#1 Speed and performance
In “Lessons Learned Sciencing the Web”, Addy Osmani presented ways to improve speed and performance of websites which he did with humour and some excellent practical advice.
Addy demonstrated how to make this happen in our code, focusing on improving the experience for mobile users and user expectations, reinforcing the point that we will more often than not simply abandon websites if they don’t load quickly enough.
He also emphasised how important user-centric performance is in modern web development. One of the key approaches to improved performance means re-thinking the way we load resources on a webpage. Traditionally, we’ve loaded everything we need up front, but this leads to a very poor experience on slow internet connections. A different tactic is to load what we need only when we need it.
He set-out a three stage approach to user-centric performance, suggesting tools and patterns for developers to use for each:
- Measurement: use of real user metrics (RUM) to identify real-world issues and areas of improvement.
- Optimisation: introduction of workflows “that force everybody to think about loading times from the beginning” and using a performance budget, meaning you set maximum sizes for resources in the project. For example, a commitment by the developer to use no more than 200KB of images, 50KB of CSS, etc.
- Monitoring: the development team adheres to the performance budget because – in line with the theme of the day - “everyone is responsible for performance”.
#2 Web standards and polyfills
Monica Dinculescu’s “How The Web Sausage Gets Made” was beautifully illustrated and jam-packed with ideas on a variety of topics from web standards and components, to polyfills and browser vendors.
So, web standards have become important because they ensure browsers don’t copy each other’s bugs, which happened with Netscape. But you can’t just standardize anything, it must be the right thing. And web standards are a compromise between all browser vendors.
“Polyfills teleport your browser into the future”
Of course, not all browsers support the same features and in the past we’ve had to wait until a feature is implemented in a browser before we can use it. So: Polyfills to the rescue! Like Polyfilla which is used to fill holes and cracks in walls, Polyfills do the same, but with your browser. If a feature doesn’t exist in a browser, a polyfill can fill that hole in the browser and make it behave as if the feature exists.
Monica encourages developers to use polyfills more. And if we do polyfills right, they will become redundant because they will eventually become integrated features of browsers and therefore no longer needed.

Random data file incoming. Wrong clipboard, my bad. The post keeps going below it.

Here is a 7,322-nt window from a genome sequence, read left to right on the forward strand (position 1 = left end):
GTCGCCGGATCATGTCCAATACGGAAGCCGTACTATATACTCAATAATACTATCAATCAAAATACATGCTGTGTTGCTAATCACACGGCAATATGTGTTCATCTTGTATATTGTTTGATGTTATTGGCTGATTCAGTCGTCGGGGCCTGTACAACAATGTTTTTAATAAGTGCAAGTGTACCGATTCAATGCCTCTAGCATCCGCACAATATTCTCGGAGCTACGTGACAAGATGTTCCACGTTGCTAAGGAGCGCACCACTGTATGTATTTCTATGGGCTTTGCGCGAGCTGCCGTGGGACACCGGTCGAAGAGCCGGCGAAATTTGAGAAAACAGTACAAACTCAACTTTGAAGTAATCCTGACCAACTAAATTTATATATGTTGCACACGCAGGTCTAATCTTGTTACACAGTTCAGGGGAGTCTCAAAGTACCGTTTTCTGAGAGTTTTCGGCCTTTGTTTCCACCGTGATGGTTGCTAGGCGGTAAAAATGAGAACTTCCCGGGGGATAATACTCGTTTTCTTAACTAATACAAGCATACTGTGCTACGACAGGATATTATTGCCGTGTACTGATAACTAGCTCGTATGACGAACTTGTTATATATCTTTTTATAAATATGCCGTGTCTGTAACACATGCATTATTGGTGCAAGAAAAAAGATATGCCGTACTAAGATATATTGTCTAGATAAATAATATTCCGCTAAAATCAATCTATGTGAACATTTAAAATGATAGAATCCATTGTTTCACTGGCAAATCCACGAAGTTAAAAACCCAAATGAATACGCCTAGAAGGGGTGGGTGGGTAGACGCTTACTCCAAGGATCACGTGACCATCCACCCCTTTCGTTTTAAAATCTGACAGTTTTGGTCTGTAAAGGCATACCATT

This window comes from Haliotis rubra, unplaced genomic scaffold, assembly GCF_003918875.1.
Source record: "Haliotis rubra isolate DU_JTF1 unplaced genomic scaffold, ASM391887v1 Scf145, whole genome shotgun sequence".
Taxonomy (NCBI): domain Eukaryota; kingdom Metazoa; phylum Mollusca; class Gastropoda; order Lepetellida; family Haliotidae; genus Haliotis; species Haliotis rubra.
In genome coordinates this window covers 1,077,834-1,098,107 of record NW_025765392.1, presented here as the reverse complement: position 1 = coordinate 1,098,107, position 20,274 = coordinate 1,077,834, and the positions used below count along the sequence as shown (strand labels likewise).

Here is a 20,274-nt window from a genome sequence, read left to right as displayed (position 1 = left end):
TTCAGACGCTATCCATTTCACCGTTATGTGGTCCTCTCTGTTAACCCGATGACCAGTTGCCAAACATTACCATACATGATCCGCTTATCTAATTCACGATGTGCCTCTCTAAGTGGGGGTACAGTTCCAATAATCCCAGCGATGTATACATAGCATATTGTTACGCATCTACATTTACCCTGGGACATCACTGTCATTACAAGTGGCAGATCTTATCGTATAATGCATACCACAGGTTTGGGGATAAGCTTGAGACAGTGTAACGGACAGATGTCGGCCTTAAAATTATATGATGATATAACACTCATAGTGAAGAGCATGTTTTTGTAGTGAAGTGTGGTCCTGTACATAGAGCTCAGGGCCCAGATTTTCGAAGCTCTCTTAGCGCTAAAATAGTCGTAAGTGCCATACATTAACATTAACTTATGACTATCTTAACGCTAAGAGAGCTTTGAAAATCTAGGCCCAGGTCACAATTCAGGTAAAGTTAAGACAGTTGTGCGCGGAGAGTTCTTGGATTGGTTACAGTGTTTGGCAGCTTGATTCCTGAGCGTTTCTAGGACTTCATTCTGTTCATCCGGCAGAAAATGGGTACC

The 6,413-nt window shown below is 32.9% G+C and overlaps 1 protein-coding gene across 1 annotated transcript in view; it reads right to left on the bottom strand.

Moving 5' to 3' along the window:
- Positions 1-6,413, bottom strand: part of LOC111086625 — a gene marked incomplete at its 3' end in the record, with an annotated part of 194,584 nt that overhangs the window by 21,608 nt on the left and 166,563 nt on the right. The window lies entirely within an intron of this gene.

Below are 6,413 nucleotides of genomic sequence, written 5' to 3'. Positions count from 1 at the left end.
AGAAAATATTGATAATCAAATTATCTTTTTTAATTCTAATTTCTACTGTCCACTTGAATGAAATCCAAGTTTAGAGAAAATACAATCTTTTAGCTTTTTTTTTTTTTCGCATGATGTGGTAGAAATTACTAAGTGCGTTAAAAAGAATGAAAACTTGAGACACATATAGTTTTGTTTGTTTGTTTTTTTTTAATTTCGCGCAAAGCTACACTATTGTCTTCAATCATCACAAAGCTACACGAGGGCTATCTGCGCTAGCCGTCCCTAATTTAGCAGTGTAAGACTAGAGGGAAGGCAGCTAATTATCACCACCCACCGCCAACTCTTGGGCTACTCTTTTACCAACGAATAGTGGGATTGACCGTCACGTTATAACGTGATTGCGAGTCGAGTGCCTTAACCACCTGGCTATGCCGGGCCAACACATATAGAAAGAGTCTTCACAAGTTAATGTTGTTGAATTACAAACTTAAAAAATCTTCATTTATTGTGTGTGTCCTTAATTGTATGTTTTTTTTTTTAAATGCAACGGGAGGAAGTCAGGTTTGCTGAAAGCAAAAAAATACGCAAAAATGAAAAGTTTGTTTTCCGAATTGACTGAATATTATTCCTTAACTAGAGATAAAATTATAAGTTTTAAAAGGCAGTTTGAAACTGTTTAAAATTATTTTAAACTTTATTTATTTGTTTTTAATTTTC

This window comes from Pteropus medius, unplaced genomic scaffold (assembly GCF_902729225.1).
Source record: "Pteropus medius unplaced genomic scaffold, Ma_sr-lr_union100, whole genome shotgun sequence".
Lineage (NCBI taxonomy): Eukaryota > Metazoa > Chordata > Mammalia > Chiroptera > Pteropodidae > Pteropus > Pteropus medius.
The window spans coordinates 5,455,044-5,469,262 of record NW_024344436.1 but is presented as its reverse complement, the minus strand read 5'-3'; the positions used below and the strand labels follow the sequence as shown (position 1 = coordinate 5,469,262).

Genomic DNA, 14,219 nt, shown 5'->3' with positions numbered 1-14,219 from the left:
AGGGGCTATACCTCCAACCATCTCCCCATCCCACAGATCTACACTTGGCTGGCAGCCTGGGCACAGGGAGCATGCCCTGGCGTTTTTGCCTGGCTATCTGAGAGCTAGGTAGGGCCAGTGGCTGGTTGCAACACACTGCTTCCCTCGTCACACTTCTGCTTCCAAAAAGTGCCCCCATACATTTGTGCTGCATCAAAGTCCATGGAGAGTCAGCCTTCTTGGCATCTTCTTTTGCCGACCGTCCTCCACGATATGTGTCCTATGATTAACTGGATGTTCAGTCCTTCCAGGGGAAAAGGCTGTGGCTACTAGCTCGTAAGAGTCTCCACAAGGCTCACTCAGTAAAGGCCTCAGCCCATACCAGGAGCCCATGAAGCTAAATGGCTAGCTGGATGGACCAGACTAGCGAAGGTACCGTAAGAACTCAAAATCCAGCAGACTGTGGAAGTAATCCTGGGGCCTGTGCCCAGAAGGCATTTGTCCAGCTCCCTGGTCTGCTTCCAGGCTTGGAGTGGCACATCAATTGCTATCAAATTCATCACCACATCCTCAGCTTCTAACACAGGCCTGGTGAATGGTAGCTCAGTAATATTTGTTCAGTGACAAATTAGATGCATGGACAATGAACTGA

This approach empowers developers and encourages us to influence changes in web standards. Shaping web standards shapes and democratises the whole web platform. We don’t have to wait until features get implemented by browsers vendors, but – instead - as a community we can influence the features vendors plan to implement in browsers.
In line with the scene-setting theme theme of the conference, Bruce Lawson spoke about the need to make the web for everyone, no matter the speed of their internet connection or the quality of their device.
He covered a range of topics with pace and humour.
Far from trying to sell something to the audience, it came across loudly that he is cause minded: he wants us all to make better websites, regardless of the technology.
In the second and less technical part of his talk, he emphasised this, talking about about the ethos that should drive every one of us in the industry: a world wide web truly accessible to everyone should be our absolute priority.
And he explained this message in context of his own personal experience – the internet was the only source of information and support when he was diagnosed with MS in the late nineties.
And he reinforced his message with a comprehensive analysis of the digital divide, the issues related to internet access in emerging economies and what we can do to help.
This resonated particularly strongly with us and in our recent Tinnovation on Progressive Web Apps we drew similar conclusions.
In case you’re wondering…
You can watch all the talks on YouTube here. We came away buzzing with thoughts about what we’d seen and heard - here are our impressions of the day.
What does ffconf stand for?
One of the organisers, Remy Sharp, sheds some light on that on his blog. Short answer: it stands for whatever you want it to!
And - if you’d like to join us - where we are thinking of heading next…
SmashingConf in February, London
Third-party scripts, A/B testing, HTTP/2, debugging, JAM stack, PWA, web fonts loading and more.
Render Conf 2018 in March, Oxford
With Una Kravets and Harry Roberts as the confirmed speakers
Front-end NE in April, Newcastle
Close to TheTin North offices in Newcastle, with a panel of speakers including Léonie Watson.
CSSConf EU and JSConf EU in June, Berlin
Held back-to-back in Berlin in June, last year they produced some of the most interesting talks of the year!
Header/cover photograph courtesy of ffconf 2017, design by Laura Walters
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